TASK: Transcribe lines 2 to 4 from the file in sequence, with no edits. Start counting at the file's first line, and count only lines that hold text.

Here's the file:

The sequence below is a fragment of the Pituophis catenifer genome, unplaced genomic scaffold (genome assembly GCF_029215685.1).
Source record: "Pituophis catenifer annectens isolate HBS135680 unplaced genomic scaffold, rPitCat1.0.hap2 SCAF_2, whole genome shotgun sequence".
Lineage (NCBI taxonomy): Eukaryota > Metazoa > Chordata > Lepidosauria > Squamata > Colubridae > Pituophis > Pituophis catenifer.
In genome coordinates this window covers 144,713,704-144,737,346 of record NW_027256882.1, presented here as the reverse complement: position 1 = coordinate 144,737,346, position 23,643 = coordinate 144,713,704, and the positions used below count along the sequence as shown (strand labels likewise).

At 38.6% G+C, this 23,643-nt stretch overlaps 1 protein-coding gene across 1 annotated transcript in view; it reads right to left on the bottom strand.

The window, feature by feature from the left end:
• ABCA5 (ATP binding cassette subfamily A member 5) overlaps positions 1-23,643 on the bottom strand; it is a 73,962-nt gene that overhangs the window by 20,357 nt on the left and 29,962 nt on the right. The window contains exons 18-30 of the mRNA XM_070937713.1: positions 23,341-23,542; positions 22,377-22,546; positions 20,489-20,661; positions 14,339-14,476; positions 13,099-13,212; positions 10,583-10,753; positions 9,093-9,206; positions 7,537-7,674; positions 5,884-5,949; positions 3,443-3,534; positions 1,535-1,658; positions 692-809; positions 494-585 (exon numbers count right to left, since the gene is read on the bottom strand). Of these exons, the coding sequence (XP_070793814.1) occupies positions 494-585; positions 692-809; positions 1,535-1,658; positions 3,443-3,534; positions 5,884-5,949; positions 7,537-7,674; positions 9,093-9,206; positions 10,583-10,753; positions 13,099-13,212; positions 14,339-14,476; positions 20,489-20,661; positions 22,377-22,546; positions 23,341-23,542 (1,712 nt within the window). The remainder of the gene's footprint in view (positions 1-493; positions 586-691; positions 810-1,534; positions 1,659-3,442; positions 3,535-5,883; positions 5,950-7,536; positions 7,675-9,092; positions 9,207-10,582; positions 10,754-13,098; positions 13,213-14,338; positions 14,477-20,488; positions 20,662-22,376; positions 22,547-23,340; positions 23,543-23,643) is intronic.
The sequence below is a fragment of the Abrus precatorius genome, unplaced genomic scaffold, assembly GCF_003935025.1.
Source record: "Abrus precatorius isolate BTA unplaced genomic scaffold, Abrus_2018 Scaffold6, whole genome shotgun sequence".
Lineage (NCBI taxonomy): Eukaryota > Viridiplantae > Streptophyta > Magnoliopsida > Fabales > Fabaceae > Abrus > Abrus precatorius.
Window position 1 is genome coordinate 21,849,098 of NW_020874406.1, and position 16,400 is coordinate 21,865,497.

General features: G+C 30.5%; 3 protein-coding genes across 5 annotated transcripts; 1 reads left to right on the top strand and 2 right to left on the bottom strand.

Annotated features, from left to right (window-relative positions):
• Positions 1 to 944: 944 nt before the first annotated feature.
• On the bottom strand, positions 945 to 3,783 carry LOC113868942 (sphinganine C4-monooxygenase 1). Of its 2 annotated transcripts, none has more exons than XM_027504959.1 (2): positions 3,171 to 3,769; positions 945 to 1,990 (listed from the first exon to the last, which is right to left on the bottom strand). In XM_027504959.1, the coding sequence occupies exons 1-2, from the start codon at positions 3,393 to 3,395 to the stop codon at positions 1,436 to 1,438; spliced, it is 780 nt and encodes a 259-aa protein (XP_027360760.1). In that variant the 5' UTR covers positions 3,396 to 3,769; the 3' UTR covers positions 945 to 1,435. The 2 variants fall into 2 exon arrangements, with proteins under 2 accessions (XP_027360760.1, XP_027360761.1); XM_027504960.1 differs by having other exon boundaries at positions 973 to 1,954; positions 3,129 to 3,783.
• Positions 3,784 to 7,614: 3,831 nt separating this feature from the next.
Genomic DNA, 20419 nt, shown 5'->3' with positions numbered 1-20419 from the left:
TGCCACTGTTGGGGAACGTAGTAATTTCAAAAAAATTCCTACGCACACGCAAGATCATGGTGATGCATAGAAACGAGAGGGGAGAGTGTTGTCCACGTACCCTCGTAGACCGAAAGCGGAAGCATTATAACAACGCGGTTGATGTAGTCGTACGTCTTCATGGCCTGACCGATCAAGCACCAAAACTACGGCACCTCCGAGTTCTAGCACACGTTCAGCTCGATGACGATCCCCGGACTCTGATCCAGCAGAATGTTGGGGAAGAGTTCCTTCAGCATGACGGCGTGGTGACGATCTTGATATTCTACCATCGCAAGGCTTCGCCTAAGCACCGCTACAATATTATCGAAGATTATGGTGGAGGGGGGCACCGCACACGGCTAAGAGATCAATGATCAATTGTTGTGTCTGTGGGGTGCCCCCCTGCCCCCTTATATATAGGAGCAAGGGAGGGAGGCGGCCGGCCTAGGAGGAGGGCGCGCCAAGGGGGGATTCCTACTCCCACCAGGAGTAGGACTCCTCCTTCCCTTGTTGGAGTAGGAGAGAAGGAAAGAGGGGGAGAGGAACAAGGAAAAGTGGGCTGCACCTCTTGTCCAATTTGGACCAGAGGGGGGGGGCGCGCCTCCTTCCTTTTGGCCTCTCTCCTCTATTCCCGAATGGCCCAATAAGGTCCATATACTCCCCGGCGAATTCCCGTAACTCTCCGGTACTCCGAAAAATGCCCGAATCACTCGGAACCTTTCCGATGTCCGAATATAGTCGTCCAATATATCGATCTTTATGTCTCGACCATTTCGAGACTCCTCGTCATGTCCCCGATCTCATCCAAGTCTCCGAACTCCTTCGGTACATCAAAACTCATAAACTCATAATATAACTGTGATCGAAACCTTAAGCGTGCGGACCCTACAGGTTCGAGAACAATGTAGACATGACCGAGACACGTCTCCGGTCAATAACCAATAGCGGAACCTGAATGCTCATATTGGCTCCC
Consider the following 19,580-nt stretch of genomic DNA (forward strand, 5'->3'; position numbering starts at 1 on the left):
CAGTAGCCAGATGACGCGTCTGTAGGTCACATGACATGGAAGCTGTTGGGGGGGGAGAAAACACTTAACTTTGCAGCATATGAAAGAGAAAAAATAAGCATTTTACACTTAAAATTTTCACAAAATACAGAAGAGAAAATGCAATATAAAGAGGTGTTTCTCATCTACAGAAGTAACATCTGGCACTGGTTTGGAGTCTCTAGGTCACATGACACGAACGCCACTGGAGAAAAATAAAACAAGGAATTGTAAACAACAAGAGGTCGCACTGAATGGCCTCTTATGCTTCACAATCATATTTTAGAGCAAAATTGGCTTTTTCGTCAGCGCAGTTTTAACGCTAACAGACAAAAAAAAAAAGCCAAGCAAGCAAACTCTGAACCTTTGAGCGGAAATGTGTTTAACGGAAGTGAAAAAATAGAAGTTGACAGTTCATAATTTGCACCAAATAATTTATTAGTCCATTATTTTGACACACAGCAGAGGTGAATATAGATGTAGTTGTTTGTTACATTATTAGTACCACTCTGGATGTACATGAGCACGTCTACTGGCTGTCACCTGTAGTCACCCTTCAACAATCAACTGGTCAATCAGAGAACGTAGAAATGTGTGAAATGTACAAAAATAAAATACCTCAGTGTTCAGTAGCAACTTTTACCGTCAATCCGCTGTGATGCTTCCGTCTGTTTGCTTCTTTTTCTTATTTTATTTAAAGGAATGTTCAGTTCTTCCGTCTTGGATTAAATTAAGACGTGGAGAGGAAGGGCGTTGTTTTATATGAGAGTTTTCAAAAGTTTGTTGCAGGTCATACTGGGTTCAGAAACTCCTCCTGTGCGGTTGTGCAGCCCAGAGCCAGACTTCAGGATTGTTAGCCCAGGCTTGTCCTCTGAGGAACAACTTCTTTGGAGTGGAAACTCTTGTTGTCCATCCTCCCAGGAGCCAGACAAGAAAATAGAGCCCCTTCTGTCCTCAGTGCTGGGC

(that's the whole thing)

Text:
Source record: "Pituophis catenifer annectens isolate HBS135680 unplaced genomic scaffold, rPitCat1.0.hap2 SCAF_2, whole genome shotgun sequence".
Lineage (NCBI taxonomy): Eukaryota > Metazoa > Chordata > Lepidosauria > Squamata > Colubridae > Pituophis > Pituophis catenifer.
In genome coordinates this window covers 144,713,704-144,737,346 of record NW_027256882.1, presented here as the reverse complement: position 1 = coordinate 144,737,346, position 23,643 = coordinate 144,713,704, and the positions used below count along the sequence as shown (strand labels likewise).